Scarletta to perform free concert in Kuhlman Court
The country outfit will bring twang and tender songs to MU.
For up-and-coming performers, a relaxed, outdoor concert always seems to come naturally. The music is crafted simply, and the sound rarely seems forced. For Nashville’s up-and-coming country outfit Scarletta, these kinds of shows are something the group is entirely familiar with.
“It’s a totally different playing field,” guitarist Benji Harris says. “People have picnics. It’s got that festival feeling. People like to relax and have fun, so it’s awesome to provide that kind of entertainment.”
The group will bring their back-porch, sing-along country sound to MU, performing a Student Unions Programming Board-sponsored free concert Thursday in Kuhlman Court. The group was included in Billboard’s “10 (Country) Artists to Watch in 2013,” showing its effortless harmonies were received well.
Since an eighth-grade talent show set, Harris has been invested in the musician lifestyle. His love for classic rock paved the way for how he approached a distant sound for himself.
“I loved Tom Petty and the Heartbreakers, The Beatles, The Who, all that ’60s British invasion,” Harris says. “That’s where I drew from when I was figuring out how I wanted to sound as a musician.”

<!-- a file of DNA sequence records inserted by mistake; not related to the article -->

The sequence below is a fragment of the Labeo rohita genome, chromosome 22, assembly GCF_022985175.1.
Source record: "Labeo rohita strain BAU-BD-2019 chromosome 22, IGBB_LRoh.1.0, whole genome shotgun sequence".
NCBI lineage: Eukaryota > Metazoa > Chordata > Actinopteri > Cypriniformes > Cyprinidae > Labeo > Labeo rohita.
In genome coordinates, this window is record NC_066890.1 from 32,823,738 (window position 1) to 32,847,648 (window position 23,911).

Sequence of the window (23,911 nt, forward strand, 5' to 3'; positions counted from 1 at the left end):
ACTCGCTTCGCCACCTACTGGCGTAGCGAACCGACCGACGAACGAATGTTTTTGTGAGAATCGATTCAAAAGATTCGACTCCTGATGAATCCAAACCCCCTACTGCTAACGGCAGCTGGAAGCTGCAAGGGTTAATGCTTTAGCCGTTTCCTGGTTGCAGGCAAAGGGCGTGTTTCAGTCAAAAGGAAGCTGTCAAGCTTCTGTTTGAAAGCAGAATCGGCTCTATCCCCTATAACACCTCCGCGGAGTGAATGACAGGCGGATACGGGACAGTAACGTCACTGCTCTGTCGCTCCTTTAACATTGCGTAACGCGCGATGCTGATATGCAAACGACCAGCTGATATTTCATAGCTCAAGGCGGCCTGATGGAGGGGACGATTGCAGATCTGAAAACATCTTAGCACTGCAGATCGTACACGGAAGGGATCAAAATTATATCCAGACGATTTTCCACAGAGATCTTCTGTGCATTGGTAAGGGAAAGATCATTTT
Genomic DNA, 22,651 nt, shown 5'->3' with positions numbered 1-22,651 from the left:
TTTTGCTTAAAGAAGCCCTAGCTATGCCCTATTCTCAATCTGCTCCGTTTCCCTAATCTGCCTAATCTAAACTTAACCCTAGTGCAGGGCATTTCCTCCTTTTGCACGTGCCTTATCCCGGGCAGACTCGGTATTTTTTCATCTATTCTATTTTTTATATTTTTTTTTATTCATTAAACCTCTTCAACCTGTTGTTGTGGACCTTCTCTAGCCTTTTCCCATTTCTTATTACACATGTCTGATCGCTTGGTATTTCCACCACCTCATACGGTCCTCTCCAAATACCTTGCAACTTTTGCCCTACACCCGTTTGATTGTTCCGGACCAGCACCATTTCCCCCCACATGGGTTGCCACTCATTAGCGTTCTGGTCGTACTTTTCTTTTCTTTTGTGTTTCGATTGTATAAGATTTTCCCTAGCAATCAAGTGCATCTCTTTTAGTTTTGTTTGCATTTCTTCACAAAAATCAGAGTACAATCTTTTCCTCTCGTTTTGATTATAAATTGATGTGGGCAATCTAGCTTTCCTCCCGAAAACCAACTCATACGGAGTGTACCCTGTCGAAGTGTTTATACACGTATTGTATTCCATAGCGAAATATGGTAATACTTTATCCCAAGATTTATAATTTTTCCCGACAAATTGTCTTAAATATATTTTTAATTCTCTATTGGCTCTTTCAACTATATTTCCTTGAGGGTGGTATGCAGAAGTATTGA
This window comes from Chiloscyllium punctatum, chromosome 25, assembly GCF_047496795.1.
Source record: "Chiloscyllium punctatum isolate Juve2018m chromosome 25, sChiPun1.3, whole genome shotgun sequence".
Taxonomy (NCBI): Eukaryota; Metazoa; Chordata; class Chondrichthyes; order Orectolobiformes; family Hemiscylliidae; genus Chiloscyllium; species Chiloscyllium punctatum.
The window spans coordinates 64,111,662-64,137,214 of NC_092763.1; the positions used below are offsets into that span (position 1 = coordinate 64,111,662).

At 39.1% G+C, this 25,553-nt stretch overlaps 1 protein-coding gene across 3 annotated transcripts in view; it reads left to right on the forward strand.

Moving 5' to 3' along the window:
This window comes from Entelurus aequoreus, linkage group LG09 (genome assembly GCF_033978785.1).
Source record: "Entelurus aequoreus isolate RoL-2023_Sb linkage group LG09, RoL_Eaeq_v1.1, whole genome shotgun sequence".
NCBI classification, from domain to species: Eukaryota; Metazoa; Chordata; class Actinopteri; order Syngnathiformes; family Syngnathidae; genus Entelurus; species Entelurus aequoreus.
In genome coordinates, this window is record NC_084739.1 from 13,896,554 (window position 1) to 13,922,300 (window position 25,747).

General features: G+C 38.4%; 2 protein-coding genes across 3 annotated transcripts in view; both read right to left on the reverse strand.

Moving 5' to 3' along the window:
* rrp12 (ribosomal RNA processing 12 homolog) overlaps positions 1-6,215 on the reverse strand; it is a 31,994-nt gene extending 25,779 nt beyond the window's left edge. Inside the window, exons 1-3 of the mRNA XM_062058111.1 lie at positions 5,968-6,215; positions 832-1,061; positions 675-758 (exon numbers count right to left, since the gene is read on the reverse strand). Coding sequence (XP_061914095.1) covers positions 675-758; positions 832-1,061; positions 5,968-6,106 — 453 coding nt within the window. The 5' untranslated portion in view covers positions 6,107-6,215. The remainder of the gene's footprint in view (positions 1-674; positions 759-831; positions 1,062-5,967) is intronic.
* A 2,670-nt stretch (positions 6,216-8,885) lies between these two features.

Contrary to Harris’ own roots-rock background, fiddler player Nathan Stoops wasn’t even aware of the Beatles’ existence until he turned 18. A classically-trained violinist, he hadn’t been exposed to other genres until he set up shop in Nashville.
“The interesting thing about our band is that we all come from different musical backgrounds,” Harris says. “That gives us a different, more interesting sound as a band.”
Between the addition of singer Emilee Allan, who Harris says “brings so much professionalism, while also having such a great voice,” and being engulfed in the Nashville culture for the past two years, Scarletta has grown into a more comfortable state in band chemistry.
“The city is booming and tourism is exploding, so there’s so much new energy and excitement there,” Harris says. “If we’re on the road and we say we’re a country band (from) Nashville, it gives us that recognition that the status of the city offers. It automatically leads to people taking us more seriously.
Harris also notes the difficulty of being a band immersed in a culture that holds so much competition.
“It can be intimidating because there’s so much talent in Nashville,” Harris says. “It makes you just want to become your best so you can compete with that talent.
Scarletta is sure to excel in its MU performance, with all the components that lead to a fantastic band being present for the group.
“We’ve learned how to work crowds, manage our sound, and it all leads to us becoming a better band,” Harris says.